Data analyses for this article were restricted to individuals 18-59 years of age because preliminary analysis of nonresponse demonstrated that individuals ≥60 years of age were less likely than younger persons to participate in the survey due to poor health. The possible bias introduced by health conditions unrelated to HIV/AIDS made estimation of HIV infection in this age group unreliable.

A urine specimen from individuals in the 18-59 year age range was tested for drugs of abuse during phase 2 of the survey (1991-1994). The urine drug result was linked to the HIV result along with age in 20-year age groups, race/ethnicity, and gender. Additional data were not linked to these results to maintain the anonymity of the participants.

Laboratory Methods

Serum specimens were tested for HIV-1 antibody using a U.S. Food and Drug Administration (FDA)-licensed enzyme immunoassay kit (Genetic Systems, Seattle, WA, or Organon-Teknika Corp., Durham, NC). Repeatedly reactive specimens were then tested by an FDA-licensed Western blot assay (Biotech/Dupont, Rockville, MD) and interpreted according to the ASTPHLD/CDC criteria(6). Urine was screened for cocaine using immunossay procedures (Abbott TDx, Carolinia, PR; Syva EMIT, San Jose, CA; and Roche RIA Systems, Belleville, NJ). All positive samples were confirmed using extraction/derivitization and gas chromatography-mass spectrometry. National Institute of Drug Abuse-established cutoff levels were used to indicate positive results.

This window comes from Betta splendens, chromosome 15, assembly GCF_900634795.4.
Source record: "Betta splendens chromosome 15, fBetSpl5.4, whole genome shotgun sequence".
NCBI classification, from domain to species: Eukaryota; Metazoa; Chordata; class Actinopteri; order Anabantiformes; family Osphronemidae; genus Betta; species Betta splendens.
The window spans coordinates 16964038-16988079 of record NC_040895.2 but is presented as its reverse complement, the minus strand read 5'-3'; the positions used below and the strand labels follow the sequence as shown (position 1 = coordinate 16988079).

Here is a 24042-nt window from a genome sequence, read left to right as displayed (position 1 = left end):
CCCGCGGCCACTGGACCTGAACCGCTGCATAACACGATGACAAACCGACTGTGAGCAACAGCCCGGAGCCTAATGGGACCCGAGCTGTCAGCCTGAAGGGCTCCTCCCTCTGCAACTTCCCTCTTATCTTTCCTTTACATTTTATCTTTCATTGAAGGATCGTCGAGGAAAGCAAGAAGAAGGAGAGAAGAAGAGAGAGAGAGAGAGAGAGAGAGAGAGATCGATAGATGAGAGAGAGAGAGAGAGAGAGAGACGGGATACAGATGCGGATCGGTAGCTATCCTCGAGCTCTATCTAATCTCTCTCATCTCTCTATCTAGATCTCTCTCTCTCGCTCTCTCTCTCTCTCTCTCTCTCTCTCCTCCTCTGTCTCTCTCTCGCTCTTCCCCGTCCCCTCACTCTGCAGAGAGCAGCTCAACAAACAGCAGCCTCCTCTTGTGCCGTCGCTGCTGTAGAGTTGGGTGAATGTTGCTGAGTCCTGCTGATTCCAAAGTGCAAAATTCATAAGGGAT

Statistical Analysis